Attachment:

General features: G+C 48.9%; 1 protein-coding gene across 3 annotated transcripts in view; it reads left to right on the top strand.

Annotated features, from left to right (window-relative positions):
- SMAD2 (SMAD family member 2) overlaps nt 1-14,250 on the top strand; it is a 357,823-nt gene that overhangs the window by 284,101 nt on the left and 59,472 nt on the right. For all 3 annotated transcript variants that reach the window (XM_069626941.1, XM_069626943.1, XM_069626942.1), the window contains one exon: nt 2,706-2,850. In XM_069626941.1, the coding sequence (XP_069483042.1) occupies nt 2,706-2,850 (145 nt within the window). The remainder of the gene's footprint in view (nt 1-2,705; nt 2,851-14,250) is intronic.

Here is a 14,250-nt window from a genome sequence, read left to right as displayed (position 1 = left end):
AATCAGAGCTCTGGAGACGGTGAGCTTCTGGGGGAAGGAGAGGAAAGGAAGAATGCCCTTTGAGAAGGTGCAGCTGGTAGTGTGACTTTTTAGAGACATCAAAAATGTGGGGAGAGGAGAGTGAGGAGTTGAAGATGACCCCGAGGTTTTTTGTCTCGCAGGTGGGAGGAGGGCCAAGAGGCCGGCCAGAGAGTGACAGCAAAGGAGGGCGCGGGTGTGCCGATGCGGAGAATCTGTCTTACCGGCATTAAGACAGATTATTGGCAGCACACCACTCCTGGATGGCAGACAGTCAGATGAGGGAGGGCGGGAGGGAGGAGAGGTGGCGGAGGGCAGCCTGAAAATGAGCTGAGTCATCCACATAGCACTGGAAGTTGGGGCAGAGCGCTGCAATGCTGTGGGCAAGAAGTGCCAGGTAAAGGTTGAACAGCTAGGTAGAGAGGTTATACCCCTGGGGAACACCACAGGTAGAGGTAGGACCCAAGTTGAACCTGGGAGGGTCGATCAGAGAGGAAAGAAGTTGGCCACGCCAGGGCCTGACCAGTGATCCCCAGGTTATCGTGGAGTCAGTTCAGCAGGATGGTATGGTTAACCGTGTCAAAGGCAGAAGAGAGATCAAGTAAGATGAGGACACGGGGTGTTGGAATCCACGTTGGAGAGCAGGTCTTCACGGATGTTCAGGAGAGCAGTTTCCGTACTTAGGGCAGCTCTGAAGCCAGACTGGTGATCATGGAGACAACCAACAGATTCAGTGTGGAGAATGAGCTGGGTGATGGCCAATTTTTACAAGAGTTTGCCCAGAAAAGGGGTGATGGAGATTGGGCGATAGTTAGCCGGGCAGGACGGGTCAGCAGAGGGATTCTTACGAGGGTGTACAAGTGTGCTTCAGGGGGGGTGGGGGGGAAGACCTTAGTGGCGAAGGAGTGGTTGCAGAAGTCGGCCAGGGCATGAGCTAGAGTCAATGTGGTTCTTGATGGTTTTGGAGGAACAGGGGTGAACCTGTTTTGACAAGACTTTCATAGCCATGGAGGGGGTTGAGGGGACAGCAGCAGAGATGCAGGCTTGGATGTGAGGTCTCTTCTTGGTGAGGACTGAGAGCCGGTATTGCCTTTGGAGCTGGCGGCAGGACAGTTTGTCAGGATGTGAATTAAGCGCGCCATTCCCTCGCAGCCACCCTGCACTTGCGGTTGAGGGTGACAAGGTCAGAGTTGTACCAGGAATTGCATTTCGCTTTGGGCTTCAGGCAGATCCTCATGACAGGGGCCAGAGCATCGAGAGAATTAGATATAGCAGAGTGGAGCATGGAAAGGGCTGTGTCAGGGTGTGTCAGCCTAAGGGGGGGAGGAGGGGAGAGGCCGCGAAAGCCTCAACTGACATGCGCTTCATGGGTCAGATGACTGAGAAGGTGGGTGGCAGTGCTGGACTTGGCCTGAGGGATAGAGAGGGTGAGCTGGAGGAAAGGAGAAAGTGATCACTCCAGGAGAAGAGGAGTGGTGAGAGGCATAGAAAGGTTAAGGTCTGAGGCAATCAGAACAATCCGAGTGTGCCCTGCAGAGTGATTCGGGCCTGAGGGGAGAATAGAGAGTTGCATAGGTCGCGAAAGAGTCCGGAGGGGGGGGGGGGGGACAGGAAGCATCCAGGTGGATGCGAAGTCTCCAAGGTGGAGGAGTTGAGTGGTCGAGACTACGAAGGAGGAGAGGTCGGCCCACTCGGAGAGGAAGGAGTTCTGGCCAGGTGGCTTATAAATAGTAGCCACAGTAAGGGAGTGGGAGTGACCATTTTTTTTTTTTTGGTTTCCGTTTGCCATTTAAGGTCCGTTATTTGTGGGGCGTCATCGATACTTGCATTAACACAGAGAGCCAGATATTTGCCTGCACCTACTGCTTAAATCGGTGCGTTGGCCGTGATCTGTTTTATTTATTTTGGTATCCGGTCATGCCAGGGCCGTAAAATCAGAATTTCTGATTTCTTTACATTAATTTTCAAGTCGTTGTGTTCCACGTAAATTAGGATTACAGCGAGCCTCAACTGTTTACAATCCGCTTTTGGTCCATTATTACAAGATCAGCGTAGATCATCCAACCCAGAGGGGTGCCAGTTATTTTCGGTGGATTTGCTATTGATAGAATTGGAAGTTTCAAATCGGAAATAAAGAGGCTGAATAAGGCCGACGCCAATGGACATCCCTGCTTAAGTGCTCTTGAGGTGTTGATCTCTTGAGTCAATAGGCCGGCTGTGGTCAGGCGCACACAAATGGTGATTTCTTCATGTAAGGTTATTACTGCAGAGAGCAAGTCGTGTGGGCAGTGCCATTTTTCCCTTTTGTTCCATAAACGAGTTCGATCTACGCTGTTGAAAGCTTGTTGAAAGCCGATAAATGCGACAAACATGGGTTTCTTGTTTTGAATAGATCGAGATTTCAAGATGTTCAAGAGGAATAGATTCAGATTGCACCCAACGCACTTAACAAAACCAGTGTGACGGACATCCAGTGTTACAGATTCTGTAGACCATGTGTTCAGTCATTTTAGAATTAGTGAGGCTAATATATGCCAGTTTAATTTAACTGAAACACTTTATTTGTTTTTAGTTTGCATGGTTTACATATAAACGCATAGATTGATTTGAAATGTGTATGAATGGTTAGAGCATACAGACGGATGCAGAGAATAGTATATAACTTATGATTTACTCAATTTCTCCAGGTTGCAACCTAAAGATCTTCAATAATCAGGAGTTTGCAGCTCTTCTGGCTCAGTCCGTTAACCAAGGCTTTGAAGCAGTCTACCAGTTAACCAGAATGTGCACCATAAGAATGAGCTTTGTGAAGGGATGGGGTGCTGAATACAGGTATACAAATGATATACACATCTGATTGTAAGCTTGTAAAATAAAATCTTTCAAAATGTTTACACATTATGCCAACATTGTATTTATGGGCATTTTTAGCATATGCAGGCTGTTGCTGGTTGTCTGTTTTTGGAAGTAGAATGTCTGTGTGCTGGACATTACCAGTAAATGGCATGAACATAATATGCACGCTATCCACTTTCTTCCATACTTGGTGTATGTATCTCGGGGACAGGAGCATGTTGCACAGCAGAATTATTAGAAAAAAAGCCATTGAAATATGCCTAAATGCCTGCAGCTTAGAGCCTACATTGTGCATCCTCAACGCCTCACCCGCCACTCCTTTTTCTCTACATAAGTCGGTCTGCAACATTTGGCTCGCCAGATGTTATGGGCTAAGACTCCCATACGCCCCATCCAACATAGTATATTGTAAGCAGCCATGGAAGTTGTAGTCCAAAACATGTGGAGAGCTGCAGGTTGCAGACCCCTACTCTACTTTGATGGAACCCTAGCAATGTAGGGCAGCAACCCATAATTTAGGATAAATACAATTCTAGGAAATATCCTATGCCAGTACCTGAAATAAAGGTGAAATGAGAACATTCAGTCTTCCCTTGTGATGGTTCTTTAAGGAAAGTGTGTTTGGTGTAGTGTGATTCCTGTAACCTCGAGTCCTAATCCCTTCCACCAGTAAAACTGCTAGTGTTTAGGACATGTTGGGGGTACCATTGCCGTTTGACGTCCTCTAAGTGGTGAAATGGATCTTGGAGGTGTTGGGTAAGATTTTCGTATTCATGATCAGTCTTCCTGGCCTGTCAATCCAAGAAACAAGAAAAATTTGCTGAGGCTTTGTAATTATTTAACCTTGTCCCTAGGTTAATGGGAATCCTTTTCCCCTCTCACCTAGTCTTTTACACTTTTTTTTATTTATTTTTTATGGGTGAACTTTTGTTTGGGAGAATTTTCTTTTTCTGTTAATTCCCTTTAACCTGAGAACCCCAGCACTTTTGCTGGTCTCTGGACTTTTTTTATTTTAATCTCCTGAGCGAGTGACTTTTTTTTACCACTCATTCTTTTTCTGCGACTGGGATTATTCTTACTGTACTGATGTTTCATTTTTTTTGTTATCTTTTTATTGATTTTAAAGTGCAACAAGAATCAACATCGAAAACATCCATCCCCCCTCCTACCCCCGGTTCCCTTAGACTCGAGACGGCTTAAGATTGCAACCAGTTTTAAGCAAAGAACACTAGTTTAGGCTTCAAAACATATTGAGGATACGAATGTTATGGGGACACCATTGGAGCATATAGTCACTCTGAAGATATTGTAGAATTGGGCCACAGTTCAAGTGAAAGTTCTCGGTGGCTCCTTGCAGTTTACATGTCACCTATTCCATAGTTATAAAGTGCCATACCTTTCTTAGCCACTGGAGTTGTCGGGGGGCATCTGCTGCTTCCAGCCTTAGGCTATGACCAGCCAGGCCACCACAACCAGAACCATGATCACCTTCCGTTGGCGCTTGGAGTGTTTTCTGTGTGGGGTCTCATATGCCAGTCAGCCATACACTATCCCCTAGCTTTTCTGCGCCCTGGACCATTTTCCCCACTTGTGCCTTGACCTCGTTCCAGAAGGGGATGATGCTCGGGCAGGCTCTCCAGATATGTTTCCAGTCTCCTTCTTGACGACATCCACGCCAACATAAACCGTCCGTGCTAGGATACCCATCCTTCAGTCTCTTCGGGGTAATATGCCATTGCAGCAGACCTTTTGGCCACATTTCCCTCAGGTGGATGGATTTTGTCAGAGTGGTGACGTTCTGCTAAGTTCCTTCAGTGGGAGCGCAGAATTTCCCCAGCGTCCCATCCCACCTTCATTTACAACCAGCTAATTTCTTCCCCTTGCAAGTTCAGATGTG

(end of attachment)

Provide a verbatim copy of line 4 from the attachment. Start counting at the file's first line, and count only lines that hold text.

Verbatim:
Here is a 14,250-nt window from a genome sequence, read left to right as displayed (position 1 = left end):